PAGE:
A common perception among most Kenyans is that an appointment to a State House job should be a source of comfort and happiness.
Unfortunately, that was not the case for Big Ted, whose real name is Thomas Kwaka. He was appointed as the State House Deputy Director for branding and events in 2012. He now claims that the job partly contributed to him suffering depression.
While speaking to artists on matters to do with investment, Ted disclosed that the big State House job came with very high expectations from friends, relatives and associates.
“I suffered numerous emotional states of character development during the period as there were so many expectations from family and people I had interacted with," he said.
He narrated how the job made him lose his social life, seeing as he was scared of leaving his house.
Ted said he was scared of meeting friends and associates for fear of not being able to meet their financial needs and general high expectation from him.
In a previous interview, Ted opened up about a financial debt of Ksh15millon that led him to lose his 15-year-old company, while still working for State House.Kenyan currency notes.File
“People wouldn’t realise that I came close to being auctioned twice despite my big name and job,” he said.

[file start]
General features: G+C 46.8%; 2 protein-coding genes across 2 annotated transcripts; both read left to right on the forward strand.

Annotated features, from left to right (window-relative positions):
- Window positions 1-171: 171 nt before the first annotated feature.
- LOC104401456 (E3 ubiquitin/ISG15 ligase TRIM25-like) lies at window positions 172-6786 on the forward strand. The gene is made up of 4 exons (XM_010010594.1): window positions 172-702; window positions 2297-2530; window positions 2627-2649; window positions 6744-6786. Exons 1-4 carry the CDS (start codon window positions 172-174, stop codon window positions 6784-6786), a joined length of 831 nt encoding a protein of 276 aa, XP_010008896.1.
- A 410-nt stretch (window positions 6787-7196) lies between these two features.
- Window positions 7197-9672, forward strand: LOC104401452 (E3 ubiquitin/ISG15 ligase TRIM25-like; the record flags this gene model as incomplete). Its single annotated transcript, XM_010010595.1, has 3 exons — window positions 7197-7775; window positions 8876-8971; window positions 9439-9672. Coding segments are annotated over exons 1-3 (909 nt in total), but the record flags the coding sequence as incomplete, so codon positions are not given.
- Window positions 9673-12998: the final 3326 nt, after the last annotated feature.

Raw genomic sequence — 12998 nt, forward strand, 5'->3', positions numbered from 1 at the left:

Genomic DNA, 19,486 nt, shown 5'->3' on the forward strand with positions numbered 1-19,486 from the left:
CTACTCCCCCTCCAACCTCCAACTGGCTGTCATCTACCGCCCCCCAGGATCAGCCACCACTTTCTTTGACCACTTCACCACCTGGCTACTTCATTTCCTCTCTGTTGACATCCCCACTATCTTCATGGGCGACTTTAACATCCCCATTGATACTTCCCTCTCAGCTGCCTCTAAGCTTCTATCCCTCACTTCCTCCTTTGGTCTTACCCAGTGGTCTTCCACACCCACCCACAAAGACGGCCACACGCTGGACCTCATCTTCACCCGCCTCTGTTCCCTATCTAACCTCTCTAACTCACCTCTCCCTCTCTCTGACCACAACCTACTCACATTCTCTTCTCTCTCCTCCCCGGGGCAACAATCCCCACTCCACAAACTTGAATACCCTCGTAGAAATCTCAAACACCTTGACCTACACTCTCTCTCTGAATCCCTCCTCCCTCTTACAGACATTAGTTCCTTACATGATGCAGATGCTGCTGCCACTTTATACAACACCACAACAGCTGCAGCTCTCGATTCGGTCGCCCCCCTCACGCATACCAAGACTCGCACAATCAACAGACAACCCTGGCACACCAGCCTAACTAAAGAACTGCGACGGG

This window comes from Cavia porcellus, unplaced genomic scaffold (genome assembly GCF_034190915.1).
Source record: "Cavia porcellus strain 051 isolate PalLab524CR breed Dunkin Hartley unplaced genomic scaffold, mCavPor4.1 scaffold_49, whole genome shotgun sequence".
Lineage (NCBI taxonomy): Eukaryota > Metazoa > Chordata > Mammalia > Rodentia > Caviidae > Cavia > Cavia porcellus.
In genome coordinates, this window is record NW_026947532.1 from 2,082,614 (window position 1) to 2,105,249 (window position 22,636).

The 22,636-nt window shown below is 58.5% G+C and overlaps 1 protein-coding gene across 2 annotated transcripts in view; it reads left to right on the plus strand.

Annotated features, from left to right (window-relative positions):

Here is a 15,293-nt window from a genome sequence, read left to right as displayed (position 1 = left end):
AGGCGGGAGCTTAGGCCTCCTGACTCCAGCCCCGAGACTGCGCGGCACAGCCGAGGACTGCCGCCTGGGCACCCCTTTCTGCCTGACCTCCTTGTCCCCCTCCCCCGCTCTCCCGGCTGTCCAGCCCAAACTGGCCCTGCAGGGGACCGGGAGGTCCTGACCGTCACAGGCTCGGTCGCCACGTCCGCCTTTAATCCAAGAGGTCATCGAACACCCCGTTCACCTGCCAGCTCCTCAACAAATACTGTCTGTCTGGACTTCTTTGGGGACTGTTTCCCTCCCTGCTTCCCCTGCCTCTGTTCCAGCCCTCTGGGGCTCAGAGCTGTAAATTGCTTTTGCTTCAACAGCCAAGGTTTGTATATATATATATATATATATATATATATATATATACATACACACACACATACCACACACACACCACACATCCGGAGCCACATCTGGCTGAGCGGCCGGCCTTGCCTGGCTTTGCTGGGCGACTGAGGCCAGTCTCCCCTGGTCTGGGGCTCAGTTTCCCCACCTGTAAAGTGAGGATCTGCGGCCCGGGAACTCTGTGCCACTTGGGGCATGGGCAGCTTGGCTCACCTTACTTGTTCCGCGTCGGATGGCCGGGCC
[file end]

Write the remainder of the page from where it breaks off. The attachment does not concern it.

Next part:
This made him appreciate the need to have a group of close friends as a support system. It is something that helped him to get out of depression.
“I wake up early every day to put in work. It saddens me that there are some of my agemates who still depend on handouts,” he said.
It's unfortunate that the culture of begging and nagging people for handouts is increasingly becoming common among Kenyan youth.
So common is the culture that voters expect politicians to pay them for their votes. Some aspirants have reported losing elections for not offering handouts.
Irene Cherop, part of the newly appointed commissioners for Independent Elections and Boundary Commission, disclosed that she is a victim of such, during her vetting for the position by the electoral body.IEBC nominees Irene Cherop (left) and Justus Abonyo.File
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